3. Kids Need to Have a Signature!
One subject came up again and again: everyone in today’s society needs to have a signature.

This seems like a good point, but we don’t think it holds up. Here are some of the reasons why:

As any clerk will tell you, most people’s signatures are entirely illegible squiggles at this point. Most places also don’t bother to check your signature anyway.
Spending hundreds of hours of classroom time on an archaic form of written communication specifically so we can continue to verify transactions seems weird, considering most signatures aren’t legible.

Even someone who doesn’t know how to write in cursive could come up with a solid signature in a reasonable amount of time. Failing that, your legal signature could literally be a squiggly horizontal line.

Signing documents electronically is increasingly common, and might well become the norm. The US ESIGN Act was passed all the way back in 2000 and lays out guidelines for digital signatures.
Printing works perfectly fine for signatures, as a few comments pointed out.

4. Technology Is Destroying Something Real
A number of comments made nostalgic arguments, saying that something real is being lost in this transition. This one, left under an article on Justin Pot’s personal website, represents this argument best:

We respect what this person has said, but think these arguments miss a key point. Comments like this imply that cursive handwriting is some innate part of being human, but it isn’t. It’s an invention.
Cursive writing is a technology.
There’s nothing natural about handwriting: it’s a tool that we used for a particular period of time to communicate. Today people are using it less and less because they’ve deemed the alternatives as better.
In a sense, that’s too bad—something is lost every time a technology is replaced. The compass meant fewer people learned how to navigate using the stars, while GPS has resulted in fewer people knowing how to use a compass.
But this doesn’t mean we should give up on the GPS, or teach everyone how to navigate by the stars. Some people will pursue this knowledge for fun, or because it’s been passed down by their family, but mandating everyone learns it just isn’t realistic.
The fact that people use cursive writing less often today isn’t because schools have stopped teaching it. The opposite is true: schools aren’t teaching cursive because students don’t use that skill later in life. Many haven’t been for decades.
Ours isn’t the activist argument. The other side wants to keep something irrelevant in the school systems out of nostalgia, while that time could be used for teaching something productive. We’re not the one who needs to leave well enough alone.
But hey, maybe we’re just lazy and uncoordinated.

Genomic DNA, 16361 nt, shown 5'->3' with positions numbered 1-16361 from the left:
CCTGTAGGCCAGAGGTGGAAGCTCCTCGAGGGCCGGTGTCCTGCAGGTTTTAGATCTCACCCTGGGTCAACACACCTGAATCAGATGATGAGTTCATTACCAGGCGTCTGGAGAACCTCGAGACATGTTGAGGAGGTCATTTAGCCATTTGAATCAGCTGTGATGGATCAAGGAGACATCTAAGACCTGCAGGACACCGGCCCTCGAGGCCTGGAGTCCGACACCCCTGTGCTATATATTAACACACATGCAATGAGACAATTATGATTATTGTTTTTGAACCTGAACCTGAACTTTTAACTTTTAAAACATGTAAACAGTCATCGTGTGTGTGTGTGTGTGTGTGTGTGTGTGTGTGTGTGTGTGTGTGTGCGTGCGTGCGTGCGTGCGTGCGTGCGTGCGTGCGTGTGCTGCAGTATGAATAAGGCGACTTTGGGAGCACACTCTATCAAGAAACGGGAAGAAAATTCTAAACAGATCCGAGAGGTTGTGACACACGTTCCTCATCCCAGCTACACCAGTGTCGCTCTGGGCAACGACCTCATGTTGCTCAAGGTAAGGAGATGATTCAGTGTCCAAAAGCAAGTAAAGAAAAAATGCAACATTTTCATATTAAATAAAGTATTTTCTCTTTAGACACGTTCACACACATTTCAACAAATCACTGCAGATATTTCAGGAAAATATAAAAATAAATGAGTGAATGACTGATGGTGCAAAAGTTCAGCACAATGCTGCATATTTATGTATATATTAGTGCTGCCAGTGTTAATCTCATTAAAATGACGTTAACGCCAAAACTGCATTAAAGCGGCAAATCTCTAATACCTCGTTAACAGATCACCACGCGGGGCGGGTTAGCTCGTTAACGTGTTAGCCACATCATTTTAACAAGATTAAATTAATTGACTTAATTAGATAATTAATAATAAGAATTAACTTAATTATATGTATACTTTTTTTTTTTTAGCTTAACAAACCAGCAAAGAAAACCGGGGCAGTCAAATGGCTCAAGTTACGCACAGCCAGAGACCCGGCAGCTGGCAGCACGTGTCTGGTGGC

Better Uses of Time Than Teaching Cursive Writing
We close with a few ideas on what students could learn that’s a more productive use of time than antiquated cursive writing. While some schools may teach the following, they’re not as ingrained in the schooling system as cursive writing has been:

Computer programming. The ubiquitous nature of computers today means that learning a bit about how to program them is extremely useful. Learning to code also teaches logical thinking.
Civics. A 2019 study from the Annenberg Public Policy Center found that 22% of sampled Americans cannot name a single branch of the government. This is, frankly, pathetic—any country would do well to educate its citizens on how the government actually works.
Personal finance. Many kids graduate from school not understanding basic financial principles, like how interest rates work or how to save for retirement. WalletHub found that some 10 percent of people think it’s worth going into debt for a new iPhone. Surely learning to manage money, which is something you use every day, is more important than writing letters in a certain style.

Should Cursive Still Be Taught in Schools?
Progress takes place over centuries, meaning something that seems like part of the natural order when you’re a kid was alien to prior generations.
The Palmer Method was harshly criticized and resisted in its early days, but its speed meant it ultimately won out over better-looking scripts. Over one hundred years later, this method is on the way out, because the alternatives are better.
Making predictions about technology is impossible, but so is trying to prevent an obsolete technology from sticking around. And that’s exactly what anyone trying to keep cursive handwriting in the school curriculum is trying to do. Why dedicate so much time to something most people barely use anymore? You’d be hard-pressed to find a job interviewer who finds handwriting at all relevant.
But this, of course, is our opinion. We’d like to hear yours too. And if this has inspired a drive to return to cursive for you, check out the best resources to improve your handwriting.
Read the full article: The 4 Worst Arguments for Teaching Cursive in Schools